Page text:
For the first two years of the colony, South Australia was ruled by the Governor, heading a council of Government - three paid officials appointed by the Crown: The Chief Justice, The Advocate-General, and The Colonial Secretary - and the Resident Commissioner (the representative of the Board of Commissioners in London.
In most other colonies, the Governor had considerable authority. But in South Australia, power was divided between the Governor and the Resident Commissioner, to ensure that the government could not interfere with the business affairs of the colonists, or with their freedom of religion.
Fisher and Hindmarsh quarrelled on the voyage out to South Australia and could not work together. Fisher refused to set aside any land for government buildings, even forcing Governor Hindmarsh to buy land to put his tent on when he first arrived. As the Governor had few funds, he was unable to provide adequate government buildings in the first two years of settlement. Commissioner Fisher also refused to turn up for Executive Council meetings, making the process of government difficult.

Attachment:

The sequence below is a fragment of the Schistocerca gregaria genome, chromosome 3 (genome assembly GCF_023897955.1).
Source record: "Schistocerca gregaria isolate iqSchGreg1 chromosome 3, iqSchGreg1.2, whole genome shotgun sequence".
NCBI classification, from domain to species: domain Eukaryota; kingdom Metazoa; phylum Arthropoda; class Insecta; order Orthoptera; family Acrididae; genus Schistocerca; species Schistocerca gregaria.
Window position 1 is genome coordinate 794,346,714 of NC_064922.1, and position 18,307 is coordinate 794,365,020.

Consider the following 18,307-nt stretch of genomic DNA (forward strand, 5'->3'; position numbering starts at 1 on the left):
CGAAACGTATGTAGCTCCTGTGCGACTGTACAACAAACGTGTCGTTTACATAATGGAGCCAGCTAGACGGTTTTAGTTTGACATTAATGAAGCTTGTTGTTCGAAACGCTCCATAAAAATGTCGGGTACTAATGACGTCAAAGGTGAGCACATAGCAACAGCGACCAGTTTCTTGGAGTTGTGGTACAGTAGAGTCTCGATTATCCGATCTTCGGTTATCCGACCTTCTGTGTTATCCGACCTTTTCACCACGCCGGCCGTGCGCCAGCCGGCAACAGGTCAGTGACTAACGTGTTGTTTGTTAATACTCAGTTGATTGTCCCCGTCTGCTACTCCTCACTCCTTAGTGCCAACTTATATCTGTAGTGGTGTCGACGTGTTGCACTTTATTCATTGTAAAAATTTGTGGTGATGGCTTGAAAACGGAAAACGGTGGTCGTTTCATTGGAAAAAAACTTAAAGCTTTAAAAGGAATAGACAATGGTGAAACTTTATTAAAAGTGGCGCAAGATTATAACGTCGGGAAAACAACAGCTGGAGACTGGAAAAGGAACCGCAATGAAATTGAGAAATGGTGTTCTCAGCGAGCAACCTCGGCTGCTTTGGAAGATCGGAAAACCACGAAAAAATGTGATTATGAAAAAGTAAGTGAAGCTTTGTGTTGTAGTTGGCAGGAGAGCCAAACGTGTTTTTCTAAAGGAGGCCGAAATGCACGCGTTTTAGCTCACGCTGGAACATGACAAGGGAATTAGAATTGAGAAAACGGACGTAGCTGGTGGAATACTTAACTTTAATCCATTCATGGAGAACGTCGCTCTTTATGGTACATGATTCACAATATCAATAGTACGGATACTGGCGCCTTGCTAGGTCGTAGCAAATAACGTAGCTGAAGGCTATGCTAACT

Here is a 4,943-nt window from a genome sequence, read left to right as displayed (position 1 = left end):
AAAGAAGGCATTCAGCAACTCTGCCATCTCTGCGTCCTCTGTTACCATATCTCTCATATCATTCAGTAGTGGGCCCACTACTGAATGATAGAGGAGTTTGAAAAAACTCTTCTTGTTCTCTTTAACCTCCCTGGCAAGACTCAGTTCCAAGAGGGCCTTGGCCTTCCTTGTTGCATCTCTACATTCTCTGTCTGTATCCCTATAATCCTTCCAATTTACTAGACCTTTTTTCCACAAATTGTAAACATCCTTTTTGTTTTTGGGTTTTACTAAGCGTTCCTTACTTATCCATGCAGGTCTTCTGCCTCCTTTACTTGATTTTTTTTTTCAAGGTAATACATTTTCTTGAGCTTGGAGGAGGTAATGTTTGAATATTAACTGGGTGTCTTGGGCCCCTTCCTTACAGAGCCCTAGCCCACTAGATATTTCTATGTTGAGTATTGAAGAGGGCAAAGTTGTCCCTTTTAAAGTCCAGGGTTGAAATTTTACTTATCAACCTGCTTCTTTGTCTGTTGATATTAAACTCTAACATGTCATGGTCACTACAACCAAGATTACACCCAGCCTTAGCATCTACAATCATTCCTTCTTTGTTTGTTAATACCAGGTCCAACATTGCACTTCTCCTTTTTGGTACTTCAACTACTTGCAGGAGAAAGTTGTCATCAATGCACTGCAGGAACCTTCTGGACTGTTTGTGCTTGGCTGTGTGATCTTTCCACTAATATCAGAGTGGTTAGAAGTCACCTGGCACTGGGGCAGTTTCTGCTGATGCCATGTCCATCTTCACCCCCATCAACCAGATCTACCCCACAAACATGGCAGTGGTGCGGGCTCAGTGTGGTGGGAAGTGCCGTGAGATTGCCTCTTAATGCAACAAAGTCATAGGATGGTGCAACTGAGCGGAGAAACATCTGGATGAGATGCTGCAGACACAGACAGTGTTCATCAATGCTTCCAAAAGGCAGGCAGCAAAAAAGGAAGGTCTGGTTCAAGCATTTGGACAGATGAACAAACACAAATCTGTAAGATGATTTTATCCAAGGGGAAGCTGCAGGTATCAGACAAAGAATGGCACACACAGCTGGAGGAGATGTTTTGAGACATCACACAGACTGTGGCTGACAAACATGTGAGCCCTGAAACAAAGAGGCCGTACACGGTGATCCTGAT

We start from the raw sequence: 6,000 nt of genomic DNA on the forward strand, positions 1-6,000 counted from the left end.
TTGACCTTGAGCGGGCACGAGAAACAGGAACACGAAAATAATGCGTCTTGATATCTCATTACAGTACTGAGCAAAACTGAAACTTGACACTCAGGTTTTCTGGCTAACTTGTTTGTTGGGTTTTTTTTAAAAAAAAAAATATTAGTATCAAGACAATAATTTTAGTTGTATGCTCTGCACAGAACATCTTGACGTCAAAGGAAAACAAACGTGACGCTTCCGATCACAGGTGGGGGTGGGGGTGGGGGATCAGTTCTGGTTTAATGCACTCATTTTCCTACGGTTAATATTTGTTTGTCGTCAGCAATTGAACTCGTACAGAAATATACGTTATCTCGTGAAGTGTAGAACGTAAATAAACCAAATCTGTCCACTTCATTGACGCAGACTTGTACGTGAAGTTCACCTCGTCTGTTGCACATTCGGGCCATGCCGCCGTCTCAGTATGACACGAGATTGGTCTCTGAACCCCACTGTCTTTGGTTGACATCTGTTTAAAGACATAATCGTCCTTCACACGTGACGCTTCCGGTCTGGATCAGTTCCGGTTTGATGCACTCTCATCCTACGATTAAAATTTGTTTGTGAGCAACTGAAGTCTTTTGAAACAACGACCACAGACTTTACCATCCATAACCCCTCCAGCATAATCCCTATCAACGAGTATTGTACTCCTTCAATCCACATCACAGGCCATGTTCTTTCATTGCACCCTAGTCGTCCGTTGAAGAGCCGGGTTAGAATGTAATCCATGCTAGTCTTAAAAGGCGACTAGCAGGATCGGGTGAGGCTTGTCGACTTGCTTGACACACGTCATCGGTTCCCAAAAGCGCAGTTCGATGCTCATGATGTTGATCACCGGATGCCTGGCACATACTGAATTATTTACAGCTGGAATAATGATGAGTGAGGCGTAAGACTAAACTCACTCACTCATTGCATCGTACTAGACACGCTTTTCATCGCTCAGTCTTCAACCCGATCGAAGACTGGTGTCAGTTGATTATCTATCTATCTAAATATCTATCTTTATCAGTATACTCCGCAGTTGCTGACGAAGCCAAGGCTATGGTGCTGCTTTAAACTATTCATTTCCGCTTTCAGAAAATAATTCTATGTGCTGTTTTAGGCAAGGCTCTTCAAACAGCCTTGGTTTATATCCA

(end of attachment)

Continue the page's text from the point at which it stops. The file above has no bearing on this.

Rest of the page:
This system broke down very quickly and in 1838, Governor Hindmarsh and Commissioner Fisher were both recalled to London and replaced. The new Governor was also appointed to the position of Resident Commissioner as well, ending the problem of divided authority. Although this system of government gave very little power to the Governor, it was not democratic or representative either. It was another 15 years before the colonists had any elected voice in the government of South Australia.